After identifying several factors independently associated with the risk of breast cancer–related lymphedema following axillary lymph node dissection, investigators recommend further studies to examine biologic mechanisms behind racial and ethnic disparities within this space.
Investigators identified several factors that were associated with risk of breast cancer–related lymphedema (BCRL) following axillary lymph node dissection (ALND) and radiotherapy, according to findings from a study published in JAMA Oncology.
The multivariable analysis indicated that factors independently associated with an increased risk of BCRL included Black race (odds ratio [OR] vs White race, 3.88; 95% CI, 2.14-7.08; P <.001) and Hispanic ethnicity (OR vs White race, 3.01; 95% CI, 1.10-7.62; P <.001), treatment with neoadjuvant chemotherapy (OR vs upfront surgery, 2.10; 95% CI, 1.16-3.95; P = .01), older age (OR, 1.04; 95% CI, 1.02-1.07 per 1-year increase; P = .001), and longer follow-up (OR, 1.57; 95% CI, 1.30-1.90 per 6-month increase; P <.001). Conversely, HER2-positive disease (OR, 0.50; 95% CI, 0.23-0.99; P = .04) was associated with decreased risk.
Investigators reported an overall 24-month BCRL rate of 23.8% (95% CI, 17.9-29.8%). When assessing 24-month BCRL rates by race, investigators reported a rate of 37.2% in Black patients, 27.7% in Hispanic patients, 22.5% in Asian patients, and 19.8% in White patients (P = .004). Those who received neoadjuvant chemotherapy had a higher 24-month BCRL rate (29.3%) compared with patients who underwent surgery up front (11.1%; P = .01).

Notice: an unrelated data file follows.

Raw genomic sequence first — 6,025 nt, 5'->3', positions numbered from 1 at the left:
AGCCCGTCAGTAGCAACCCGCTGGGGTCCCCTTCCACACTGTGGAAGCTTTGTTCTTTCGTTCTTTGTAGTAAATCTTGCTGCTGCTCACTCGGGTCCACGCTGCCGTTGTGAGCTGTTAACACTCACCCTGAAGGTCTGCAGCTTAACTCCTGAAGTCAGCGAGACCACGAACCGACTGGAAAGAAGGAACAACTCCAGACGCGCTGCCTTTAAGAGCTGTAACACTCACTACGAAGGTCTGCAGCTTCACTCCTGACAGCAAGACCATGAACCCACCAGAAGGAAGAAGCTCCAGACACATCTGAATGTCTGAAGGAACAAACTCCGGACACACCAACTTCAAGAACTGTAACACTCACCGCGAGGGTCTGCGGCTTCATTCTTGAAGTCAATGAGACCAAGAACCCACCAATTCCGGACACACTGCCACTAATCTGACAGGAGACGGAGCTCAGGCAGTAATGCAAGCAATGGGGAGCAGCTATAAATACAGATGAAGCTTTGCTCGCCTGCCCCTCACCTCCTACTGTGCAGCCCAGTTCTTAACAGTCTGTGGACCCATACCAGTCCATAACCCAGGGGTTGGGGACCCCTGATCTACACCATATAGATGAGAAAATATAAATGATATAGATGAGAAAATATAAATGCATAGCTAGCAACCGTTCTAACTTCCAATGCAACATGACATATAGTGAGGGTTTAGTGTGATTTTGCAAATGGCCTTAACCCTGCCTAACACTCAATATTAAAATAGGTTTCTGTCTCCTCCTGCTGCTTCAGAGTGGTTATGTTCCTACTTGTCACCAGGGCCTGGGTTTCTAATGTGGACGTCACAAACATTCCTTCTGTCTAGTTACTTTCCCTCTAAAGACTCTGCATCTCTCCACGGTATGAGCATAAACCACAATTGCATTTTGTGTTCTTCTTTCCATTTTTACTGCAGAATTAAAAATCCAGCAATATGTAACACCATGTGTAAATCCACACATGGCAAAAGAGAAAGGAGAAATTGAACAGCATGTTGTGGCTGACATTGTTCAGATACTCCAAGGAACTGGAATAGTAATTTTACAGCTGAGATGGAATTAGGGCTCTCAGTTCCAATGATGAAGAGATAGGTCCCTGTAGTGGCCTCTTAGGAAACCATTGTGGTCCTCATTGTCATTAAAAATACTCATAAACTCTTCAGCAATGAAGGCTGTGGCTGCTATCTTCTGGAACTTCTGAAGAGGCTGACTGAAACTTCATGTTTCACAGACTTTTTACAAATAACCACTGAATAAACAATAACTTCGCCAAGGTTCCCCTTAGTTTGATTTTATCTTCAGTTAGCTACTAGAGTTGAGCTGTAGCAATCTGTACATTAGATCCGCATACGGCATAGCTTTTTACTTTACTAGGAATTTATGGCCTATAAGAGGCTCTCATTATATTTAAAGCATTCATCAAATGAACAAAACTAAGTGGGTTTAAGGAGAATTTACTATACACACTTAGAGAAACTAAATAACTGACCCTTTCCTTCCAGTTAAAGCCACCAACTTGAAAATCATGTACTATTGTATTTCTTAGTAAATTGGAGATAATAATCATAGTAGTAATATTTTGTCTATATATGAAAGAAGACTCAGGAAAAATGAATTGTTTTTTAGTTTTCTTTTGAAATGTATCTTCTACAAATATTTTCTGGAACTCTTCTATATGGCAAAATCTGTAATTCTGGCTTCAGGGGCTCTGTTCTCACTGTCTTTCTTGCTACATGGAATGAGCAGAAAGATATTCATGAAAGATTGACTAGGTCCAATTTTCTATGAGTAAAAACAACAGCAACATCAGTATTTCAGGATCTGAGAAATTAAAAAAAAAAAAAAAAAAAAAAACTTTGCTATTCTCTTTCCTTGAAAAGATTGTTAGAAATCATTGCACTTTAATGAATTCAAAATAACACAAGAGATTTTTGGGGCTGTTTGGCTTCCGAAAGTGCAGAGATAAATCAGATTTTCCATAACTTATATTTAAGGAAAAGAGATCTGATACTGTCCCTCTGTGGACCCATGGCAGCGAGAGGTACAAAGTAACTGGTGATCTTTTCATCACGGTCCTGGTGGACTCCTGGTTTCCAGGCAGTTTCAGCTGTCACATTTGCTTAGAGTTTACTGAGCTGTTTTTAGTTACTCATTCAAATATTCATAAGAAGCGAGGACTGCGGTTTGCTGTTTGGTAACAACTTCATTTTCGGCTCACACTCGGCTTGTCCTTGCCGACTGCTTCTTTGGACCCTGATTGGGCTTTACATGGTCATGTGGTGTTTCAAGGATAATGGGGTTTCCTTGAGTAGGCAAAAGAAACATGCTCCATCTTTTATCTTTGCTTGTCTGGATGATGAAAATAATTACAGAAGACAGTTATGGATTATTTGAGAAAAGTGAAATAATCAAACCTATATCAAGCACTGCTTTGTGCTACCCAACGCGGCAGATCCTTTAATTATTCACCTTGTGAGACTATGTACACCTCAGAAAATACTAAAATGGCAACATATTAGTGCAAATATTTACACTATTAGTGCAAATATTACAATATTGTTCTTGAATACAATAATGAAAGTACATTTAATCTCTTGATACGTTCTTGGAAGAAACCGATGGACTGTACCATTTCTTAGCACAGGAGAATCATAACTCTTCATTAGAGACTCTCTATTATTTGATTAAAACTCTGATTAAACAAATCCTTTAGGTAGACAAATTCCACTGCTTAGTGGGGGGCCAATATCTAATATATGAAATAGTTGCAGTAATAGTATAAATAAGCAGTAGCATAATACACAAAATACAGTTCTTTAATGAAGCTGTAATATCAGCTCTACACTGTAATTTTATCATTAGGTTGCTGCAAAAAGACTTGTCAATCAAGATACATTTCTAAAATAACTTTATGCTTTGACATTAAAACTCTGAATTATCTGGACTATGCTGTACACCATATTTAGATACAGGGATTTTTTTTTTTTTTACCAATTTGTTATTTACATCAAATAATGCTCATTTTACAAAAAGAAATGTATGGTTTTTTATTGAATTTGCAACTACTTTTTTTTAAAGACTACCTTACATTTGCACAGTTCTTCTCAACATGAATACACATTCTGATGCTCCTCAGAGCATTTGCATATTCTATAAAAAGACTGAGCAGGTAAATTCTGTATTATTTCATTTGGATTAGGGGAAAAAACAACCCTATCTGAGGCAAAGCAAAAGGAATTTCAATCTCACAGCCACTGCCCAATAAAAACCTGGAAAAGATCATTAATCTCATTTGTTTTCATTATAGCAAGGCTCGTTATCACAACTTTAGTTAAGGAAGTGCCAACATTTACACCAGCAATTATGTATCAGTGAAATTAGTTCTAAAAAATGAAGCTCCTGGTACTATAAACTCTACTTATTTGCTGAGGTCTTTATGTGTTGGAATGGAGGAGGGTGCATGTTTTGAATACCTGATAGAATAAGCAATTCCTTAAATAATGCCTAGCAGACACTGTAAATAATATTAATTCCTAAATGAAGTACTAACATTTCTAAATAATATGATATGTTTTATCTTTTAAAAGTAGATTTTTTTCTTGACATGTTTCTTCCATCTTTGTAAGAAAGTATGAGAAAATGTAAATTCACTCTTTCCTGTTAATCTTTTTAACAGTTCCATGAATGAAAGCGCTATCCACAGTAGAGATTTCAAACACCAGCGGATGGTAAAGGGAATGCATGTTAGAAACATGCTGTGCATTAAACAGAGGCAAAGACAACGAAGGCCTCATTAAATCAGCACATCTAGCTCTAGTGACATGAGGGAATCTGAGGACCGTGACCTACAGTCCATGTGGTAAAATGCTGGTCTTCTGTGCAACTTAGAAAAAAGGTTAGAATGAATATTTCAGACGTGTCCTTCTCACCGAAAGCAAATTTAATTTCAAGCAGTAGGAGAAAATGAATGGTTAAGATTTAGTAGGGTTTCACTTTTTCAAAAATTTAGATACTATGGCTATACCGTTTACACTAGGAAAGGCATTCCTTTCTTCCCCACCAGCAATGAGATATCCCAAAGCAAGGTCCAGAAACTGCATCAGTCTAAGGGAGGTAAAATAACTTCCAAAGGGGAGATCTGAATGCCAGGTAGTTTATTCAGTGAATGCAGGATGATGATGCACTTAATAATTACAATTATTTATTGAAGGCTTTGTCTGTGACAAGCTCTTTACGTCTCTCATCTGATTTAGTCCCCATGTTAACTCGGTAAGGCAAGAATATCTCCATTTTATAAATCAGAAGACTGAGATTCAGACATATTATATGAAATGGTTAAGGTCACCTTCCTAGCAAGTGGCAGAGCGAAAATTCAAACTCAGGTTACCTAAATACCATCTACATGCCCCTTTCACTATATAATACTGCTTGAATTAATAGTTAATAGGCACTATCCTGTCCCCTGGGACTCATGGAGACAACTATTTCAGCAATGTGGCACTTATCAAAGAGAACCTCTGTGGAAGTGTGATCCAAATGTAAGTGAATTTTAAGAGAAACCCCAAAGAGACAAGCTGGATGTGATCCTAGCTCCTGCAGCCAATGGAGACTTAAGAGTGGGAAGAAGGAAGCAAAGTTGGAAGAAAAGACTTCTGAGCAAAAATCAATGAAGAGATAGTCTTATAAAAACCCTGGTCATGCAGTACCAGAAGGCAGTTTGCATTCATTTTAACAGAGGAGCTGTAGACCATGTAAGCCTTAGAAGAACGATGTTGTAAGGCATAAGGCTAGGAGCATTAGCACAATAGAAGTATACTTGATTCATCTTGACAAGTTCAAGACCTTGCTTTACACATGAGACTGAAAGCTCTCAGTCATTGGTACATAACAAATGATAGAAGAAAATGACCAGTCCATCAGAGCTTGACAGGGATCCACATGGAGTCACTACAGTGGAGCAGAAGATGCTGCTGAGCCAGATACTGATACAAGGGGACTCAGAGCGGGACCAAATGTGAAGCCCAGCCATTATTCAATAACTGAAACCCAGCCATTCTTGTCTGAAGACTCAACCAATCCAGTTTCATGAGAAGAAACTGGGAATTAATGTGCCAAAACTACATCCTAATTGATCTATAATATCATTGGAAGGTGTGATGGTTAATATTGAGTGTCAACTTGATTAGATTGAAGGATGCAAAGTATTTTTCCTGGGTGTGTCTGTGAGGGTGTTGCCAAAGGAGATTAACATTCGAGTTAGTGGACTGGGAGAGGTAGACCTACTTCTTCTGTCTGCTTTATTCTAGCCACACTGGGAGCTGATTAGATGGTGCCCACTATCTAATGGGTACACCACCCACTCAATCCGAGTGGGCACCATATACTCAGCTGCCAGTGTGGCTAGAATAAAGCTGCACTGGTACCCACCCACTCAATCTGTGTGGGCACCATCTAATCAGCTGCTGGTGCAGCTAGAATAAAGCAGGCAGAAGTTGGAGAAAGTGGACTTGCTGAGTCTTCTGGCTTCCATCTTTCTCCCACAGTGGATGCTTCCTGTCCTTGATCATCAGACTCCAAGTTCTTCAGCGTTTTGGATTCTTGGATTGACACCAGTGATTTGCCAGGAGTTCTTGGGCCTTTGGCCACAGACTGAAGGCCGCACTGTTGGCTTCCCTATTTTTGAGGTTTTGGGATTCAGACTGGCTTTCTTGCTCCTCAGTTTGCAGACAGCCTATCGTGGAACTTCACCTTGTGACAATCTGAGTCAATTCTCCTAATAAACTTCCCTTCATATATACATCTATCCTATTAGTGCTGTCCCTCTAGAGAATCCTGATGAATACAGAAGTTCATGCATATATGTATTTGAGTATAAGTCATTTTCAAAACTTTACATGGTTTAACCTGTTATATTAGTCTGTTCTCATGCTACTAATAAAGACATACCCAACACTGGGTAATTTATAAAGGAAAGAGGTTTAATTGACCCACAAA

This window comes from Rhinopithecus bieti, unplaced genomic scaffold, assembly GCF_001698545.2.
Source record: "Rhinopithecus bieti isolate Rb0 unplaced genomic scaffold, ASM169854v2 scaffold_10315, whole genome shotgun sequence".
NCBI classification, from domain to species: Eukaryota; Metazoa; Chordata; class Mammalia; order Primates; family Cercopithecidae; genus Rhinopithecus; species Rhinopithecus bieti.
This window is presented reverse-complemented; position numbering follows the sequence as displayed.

Patients who were included in the study were 18 years or older and had undergone breast surgery plus either primary unilateral ALND or following sentinel lymph node biopsy. A total of 304 patients received ALND and were enrolled on the study from November 2016 to March 2020. Of these patients, 276 had received a minimum of 1 longitudinal measurement at baseline and were in the final analysis. Most of the population (88%) had at least 12 months of follow-up.
The median patient age was 48 years and the median patient body mass index was 26.4. Additionally, 11% of patients were Asian, 20% were Black, 6% were Hispanic, 60% were White, and 3% were reported with an unknown race/ethnicity.
A total of 56 patients developed BCLR at a median follow up of 22.6 months. The 24-month rate of BCRL was 29.3% in those treated with neoadjuvant chemotherapy compared with 11.1% in those who underwent surgery up front. In particular, rates were highest among patients treated with capecitabine at 44.3% compared with 23.9% among those who were not treated with the agent (P = .02).
“Future studies should address biologic mechanisms behind racial and ethnic disparities in BCRL development, further explore the mechanism for BCRL development in patients treated with [neoadjuvant chemotherapy], and evaluate alternatives to [neoadjuvant chemotherapy] to avoid ALND in tumor subtypes unlikely to achieve nodal [pathologic complete response],” the investigators concluded.
Montagna G, Zhang J, Sevilimedu V, et al. Risk factors and racial and ethnic disparities in patients with breast cancer–related lymphedema. JAMA Oncol. Published online June 9, 2022. doi:10.1001/jamaoncol.2022.1628